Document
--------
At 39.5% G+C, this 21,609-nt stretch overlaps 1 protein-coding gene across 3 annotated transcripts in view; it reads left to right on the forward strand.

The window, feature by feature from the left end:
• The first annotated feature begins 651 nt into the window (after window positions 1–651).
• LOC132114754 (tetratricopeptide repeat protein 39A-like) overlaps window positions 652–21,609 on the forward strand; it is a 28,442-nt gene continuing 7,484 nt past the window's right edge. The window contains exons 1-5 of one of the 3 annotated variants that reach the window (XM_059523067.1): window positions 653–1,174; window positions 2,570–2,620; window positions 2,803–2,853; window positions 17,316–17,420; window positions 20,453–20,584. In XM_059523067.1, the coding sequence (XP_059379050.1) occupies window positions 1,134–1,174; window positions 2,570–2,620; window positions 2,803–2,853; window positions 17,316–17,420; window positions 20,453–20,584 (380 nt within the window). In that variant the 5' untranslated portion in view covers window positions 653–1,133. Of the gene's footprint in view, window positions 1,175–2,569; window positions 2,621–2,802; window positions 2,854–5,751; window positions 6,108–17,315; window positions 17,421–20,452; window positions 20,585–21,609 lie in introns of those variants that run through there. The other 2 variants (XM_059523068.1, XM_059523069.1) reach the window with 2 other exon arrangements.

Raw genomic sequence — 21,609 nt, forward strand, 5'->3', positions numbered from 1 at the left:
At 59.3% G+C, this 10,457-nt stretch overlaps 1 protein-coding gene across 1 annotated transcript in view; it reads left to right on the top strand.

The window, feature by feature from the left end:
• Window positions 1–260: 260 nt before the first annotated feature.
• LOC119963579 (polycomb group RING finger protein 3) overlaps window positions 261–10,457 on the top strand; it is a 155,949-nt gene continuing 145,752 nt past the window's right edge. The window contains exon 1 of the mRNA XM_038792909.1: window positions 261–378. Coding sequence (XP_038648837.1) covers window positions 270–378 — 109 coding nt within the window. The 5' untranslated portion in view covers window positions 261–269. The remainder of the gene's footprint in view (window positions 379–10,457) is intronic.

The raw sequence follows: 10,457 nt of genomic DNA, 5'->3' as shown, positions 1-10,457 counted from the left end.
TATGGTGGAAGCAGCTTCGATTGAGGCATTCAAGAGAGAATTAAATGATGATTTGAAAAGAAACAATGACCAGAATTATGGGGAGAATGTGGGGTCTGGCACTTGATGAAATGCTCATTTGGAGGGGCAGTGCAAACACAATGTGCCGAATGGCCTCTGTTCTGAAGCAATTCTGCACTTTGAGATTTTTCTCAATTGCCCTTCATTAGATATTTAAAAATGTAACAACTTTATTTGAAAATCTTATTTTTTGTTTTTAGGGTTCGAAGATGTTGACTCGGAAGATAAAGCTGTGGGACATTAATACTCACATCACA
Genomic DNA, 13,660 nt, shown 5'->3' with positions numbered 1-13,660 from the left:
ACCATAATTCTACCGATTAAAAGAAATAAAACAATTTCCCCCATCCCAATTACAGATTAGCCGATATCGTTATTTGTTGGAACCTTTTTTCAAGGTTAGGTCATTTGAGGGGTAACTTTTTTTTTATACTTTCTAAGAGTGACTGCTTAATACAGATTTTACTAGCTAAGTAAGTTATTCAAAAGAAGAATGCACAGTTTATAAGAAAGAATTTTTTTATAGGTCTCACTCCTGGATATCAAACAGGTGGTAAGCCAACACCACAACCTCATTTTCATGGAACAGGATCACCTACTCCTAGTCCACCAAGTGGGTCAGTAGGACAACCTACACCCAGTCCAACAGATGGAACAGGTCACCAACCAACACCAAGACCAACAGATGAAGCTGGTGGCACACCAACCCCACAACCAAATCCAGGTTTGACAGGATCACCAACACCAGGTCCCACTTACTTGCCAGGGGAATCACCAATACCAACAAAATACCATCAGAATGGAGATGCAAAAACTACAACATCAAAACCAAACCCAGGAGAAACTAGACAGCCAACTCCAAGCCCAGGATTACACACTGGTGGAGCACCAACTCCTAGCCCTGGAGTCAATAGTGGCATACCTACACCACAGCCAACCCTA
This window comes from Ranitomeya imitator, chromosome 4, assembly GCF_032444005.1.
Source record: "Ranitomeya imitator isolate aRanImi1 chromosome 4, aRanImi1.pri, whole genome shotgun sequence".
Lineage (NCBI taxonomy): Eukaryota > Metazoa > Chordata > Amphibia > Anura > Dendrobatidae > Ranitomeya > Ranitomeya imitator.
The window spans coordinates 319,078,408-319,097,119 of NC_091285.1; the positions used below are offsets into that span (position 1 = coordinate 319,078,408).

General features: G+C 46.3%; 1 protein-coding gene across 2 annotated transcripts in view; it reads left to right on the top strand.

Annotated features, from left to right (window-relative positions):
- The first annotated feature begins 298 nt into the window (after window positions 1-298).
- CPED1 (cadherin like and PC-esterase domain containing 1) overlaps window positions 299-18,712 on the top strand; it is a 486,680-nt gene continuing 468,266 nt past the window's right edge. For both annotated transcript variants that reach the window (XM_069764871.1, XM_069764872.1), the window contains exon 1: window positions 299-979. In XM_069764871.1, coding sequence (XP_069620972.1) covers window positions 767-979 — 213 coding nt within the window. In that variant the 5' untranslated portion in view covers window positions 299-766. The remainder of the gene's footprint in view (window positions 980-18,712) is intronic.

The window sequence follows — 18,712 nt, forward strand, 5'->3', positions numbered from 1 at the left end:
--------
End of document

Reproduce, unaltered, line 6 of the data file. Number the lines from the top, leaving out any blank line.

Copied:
At 59.3% G+C, this 10,457-nt stretch overlaps 1 protein-coding gene across 1 annotated transcript in view; it reads left to right on the top strand.